Adequate temperature control is also an issue. If you live in an extreme climate, either heat or cold, find a place that can be temperature controlled. The unheated barn in northern Minnesota is probably not the best place for a long-term storage facility.

5. Use Airtight Containers with Oxygen Absorbers

As mentioned above, oats need to be stored in airtight containers with the addition of oxygen absorbers. Oxygen Absorbers are small packets of iron that, when placed in with foodstuffs, tend to absorb oxygen so that fermentation does not have an opportunity to flourish. Any survivalist or food prep company can sell the containers (mylar bags work well) and the absorbers.

6. Be Sure to Date Each Packet of Oats You Store

A good pantry is an organized pantry that helps give you the information you need when it is months or years beyond when you started storing goods. Many preppers have FIFO systems that allow them to use a product that needs to be used sooner and leave items still under expiration dates. A permanent marker and some sticky labels can help you stay organized.

7. Plan On Using the Storage Pantry Now Rather than Later

In addition, families interested in maximizing their usage of a viable food pantry are using it all the time, not just stockpiling items and forgetting about them. The food pantry becomes an integral part of their daily lives, and as things are used, other items are purchased, produced, and stored. It is a beautiful idea to have a long-term storage plan, but if it is something you are just going to stock and forget about, then it does little good being a source of food dependency when an emergency happens.

8. Plan on Storing Oat Flour - Oat Bran in the Freezer

Because of its consistency, oat flour and other powders are best stored in colder temperatures like a fridge or freezer. Use an airtight container and an oxygen absorber in the packaging. If using the freezer, don’t plan on storing oat flour longer than about three months.

Oat Bran has a high-fat content and should also be stored in the freezer or the refrigerator in a sealed container.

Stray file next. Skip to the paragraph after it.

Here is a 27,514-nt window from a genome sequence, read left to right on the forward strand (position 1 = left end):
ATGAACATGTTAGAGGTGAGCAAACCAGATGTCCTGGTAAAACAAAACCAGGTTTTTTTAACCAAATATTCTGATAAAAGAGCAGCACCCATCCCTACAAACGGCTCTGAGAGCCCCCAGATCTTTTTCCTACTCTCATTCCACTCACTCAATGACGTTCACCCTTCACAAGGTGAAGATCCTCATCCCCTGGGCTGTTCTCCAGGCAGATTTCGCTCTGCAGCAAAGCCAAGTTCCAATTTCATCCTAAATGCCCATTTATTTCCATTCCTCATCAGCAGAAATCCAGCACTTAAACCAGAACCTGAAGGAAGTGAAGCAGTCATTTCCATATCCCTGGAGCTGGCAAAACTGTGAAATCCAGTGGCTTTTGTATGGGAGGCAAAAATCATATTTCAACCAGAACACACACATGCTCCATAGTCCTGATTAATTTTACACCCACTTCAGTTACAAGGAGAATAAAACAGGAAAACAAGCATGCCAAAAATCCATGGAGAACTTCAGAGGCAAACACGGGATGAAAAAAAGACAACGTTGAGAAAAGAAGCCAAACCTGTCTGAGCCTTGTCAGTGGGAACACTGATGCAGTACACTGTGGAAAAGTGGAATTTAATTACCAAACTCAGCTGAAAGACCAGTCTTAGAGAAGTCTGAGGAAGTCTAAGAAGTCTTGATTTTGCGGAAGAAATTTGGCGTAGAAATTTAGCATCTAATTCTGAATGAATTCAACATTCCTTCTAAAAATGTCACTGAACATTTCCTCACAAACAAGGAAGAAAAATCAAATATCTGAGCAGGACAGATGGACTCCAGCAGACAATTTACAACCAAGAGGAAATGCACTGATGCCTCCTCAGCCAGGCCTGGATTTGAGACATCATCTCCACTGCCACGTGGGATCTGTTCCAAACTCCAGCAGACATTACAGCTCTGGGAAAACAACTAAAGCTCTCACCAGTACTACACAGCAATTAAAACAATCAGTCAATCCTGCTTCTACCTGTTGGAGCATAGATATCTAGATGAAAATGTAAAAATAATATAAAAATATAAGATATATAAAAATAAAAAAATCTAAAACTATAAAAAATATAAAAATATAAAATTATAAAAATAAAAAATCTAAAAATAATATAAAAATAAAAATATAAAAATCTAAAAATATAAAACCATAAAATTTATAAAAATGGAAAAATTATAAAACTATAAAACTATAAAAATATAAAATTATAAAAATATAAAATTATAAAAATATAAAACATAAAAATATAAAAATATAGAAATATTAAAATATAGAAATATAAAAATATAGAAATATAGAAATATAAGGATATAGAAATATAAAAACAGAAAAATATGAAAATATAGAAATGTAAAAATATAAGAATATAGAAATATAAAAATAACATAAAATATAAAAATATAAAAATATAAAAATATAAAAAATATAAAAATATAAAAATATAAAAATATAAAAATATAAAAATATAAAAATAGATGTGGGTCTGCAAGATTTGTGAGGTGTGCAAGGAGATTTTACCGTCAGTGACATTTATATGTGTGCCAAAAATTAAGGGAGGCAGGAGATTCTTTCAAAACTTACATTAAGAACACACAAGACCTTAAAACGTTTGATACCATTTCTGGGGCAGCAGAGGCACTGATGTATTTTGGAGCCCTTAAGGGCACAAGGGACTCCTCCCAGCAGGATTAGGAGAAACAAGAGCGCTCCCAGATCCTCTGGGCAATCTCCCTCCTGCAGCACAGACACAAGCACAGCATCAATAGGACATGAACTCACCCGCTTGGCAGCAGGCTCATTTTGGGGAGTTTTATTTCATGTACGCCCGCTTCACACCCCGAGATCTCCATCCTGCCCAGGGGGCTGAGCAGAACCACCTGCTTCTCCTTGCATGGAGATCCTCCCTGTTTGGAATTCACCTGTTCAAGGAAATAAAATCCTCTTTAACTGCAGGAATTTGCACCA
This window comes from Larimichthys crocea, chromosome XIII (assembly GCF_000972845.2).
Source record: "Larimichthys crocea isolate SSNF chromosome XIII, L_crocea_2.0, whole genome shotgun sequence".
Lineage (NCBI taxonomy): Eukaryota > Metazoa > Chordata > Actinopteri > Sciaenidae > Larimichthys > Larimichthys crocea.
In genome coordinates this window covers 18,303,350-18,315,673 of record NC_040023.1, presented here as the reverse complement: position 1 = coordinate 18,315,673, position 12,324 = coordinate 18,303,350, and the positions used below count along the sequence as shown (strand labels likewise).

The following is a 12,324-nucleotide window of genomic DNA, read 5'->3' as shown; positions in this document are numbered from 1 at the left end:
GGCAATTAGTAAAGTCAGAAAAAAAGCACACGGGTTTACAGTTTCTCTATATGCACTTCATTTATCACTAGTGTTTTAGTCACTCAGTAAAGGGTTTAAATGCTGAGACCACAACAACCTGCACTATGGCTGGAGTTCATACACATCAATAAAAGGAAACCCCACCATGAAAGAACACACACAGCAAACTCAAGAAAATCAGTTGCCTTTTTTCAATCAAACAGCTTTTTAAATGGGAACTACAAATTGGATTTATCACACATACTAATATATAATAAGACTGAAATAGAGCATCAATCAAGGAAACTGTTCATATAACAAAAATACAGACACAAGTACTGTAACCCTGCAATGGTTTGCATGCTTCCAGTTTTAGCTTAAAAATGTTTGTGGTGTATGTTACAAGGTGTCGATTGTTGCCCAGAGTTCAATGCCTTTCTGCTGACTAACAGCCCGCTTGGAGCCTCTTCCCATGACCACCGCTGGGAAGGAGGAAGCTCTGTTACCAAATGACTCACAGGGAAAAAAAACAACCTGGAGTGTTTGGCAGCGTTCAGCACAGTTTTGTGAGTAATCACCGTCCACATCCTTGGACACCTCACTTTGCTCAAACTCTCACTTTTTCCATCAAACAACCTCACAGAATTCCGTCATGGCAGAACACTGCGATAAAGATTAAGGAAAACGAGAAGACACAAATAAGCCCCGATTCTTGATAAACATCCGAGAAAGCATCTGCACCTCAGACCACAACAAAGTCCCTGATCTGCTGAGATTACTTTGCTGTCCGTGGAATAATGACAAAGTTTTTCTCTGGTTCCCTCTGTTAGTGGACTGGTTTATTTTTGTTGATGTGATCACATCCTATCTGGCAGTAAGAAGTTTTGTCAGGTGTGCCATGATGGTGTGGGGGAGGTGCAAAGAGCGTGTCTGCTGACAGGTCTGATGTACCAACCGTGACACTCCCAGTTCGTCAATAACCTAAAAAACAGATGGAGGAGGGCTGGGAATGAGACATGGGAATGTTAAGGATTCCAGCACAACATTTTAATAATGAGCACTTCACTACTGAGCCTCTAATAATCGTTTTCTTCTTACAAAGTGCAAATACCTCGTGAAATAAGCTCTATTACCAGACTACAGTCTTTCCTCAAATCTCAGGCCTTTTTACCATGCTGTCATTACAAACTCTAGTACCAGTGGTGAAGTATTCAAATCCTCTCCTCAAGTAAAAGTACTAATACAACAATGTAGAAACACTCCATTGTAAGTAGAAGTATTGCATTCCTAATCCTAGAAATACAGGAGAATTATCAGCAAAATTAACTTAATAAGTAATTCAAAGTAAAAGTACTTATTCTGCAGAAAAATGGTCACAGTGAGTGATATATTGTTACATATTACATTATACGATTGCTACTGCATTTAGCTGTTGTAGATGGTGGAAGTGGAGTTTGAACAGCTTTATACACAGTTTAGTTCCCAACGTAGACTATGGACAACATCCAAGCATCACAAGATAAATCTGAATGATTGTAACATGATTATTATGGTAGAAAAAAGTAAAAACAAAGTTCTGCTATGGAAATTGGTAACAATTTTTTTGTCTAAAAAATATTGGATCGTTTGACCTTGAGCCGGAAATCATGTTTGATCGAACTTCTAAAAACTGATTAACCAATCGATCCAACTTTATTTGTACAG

9. Allow Cooked Oatmeal to Cool Completely Before Storing in the Refrigerator

Cooked oatmeal can also be stored in the fridge for up to 3 - 5 days. You want to ensure that any cooked product completely cools before placing it in the fridge. If you place lukewarm oatmeal into a cooler environment, conditions are ripe for spoilage, which in turn means that all kinds of nasty bacteria will have a field day. Eat that stuff, and you ask for intestinal issues to occur much more quickly.

10. Involve Others in the Maintenance of the Food Pantry

If a worldwide pandemic has taught us anything, it is that none of us know who an emergency might make sick or perish. Should something happen to you, someone else in the family will need to step up to ensure that the food pantry is kept organized and stocked. The last thing you want is for your family members to flounder because they have no idea what is in the pantry and what is available for their use and survival. Involving your family in the pantry creation and maintenance can give them an advantage.

How Can I Tell if Oats have Turned Bad?

There are several ways to determine if oats have spoiled o gone stale.

Check for Mold or Discoloration

Mold spores or any kind of discoloration can suggest that the oats are not favorable for human consumption.

Check for Bad Smells

Oats should have an “oat” or grain smell. If you smell a putrid odor from your batch of oats (musty or moldy smells are dead giveaways), do not trust the packet and throw it out!

Check for Infestations

If you notice flies or bugs crawling around in your oats, you can rest assured that the sealing process was not performed correctly. Throw out any infested oat flour or rolled oats. Any sign of maggots, bugs, or fruit flies is a terrible indication. Care should be taken to check other packets or containers to ensure no cross-contamination.

Check your Stocking Date

There is a reason you marked your foodstuffs with a date because it is impossible to remember the exact time or date you put oats on the shelf. The dates also let you purge items out of your pantry that may be past their expiration dates so that the quality of your stored items is always better.